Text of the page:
Powered by Google

Good practice

© Marguerite De Valois, #197658333, 2019, source: stock.adobe.com

Finnish hypermarket uses digital application to minimise food wastage

Resources:
Waste
Sector:
Wholesale and retail
Cost:
Low cost
Annual saving:
50000 - 100000€
Read more
Recurring costs:
500€
Resource savings: Waste:
By using the digital application to fix systemic daily problems, a 20-30 % reduction of waste is possible within a year, which means about € 50 000 in savings for a regular supermarket. In larger hypermarkets, this can rise up to € 100 000.
Associated cost savings: Waste:
20 - 30%
The cost of software and training is about 400-500 €/month, which means it will be profitable after the 1st month.
One off investment:
400 - 500€

Hyper-solutions to food wastage show the way

  • A major hypermarket which sells a large range of food products looked for ways to improve on its already good food waste credentials
  • It realised that even small amounts of waste quickly add up to a bigger problem 
  • Using digital technology it identified a host of 'root causes' and started tackling them

These days retail chains have tools to help them replenish their stores just in time. Despite that, the amount of food wasted is still considered too high. One hypermarket store in Finland recognised this problem. Its waste percentage of food in 2017 was 1.59 %, which is not bad but they wanted to reduce it even more.

The problem with food waste is not about wasting large amounts of few products, but wasting very small amounts of many products, but regularly. This is called a systematic error. Because most waste is generated this way, it is hard to notice and even more difficult to fix. So far, it has been found 18 root causes for the waste of food in retail stores.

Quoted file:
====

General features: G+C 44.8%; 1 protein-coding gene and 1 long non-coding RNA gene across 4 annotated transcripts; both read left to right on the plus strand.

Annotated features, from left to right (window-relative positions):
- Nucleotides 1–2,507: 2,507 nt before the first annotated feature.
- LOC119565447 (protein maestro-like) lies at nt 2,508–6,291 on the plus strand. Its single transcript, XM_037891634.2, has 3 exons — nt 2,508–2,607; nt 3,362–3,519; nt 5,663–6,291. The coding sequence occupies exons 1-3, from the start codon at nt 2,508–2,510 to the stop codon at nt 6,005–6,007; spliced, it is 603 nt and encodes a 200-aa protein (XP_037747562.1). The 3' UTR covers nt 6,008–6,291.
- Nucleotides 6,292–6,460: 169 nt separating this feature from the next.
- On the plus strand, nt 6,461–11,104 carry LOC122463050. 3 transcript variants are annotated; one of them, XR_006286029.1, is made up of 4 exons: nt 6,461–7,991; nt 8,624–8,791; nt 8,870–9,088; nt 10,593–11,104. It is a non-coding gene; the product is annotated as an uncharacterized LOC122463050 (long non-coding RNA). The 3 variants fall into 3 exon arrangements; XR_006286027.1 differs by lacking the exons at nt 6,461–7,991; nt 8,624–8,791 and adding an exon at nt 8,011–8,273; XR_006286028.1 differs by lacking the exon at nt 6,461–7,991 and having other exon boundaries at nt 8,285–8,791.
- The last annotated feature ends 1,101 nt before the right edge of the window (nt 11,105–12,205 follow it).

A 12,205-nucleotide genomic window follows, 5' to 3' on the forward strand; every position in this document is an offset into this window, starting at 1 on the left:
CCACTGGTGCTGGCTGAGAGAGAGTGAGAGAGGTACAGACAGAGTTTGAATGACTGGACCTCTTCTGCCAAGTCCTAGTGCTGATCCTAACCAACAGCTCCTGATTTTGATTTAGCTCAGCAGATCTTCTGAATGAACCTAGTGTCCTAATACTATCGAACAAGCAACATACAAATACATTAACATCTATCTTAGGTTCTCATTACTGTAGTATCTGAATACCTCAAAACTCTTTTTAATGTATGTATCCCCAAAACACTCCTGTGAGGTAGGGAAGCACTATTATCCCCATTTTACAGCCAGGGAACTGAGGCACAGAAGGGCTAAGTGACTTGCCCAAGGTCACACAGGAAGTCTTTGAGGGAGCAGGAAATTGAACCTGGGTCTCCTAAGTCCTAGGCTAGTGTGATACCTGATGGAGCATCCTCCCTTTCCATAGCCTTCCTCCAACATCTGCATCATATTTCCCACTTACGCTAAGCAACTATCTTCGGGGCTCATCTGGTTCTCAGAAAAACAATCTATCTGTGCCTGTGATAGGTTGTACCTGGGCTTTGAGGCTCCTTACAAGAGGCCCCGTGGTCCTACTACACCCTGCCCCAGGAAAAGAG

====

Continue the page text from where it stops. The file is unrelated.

To measure and find systematic errors the store used Kauppavalmennus Ltd. method and application, which are both based on lean management. Whenever a worker notices irregular waste, shortages or excess inventory, he or she can scan the product with a regular cell phone to determine the cause. All necessary information is provided, so the worker can try to prevent the problem from occurring again. Usually, this takes about 30 seconds.

At first, workers struggled with the approach, but week by week with one-to-one support they developed a solid routine. Reducing waste is easier at first because there are many products that have a clear root causes, but many cases still fall into 'Don’t know' category. The more experience a worker has in identifying 'root causes', the better the system works in solving the problems. For that reason, the amount of waste usually keeps declining for a very long time, even years. The less waste, the less time it takes to examine the problems and the more efficient the store eventually becomes.

Key results
In this case, after  just 42 weeks the improvement was tangible. Waste was reduced by 18.2 % compared to 2017 figures. The waste percentage was reduced to 1.38 % and is expected to keep going down. The variety of items on sale remained the same, but shortages (out of stock situations) reduced by 12 %. By reducing waste, the store also managed to reduce the work needed to shelve products, collect them and register waste.

A 20-30 % reduction of waste is possible within a year, which means about € 50 000 in savings for a regular supermarket. In larger hypermarkets, this can reach € 100 000.​

Source

Kauppavalmennus Ltd's general website: http://www.kauppavalmennus.com/briefly-in-english

Want to know if relevant support is offered in your country?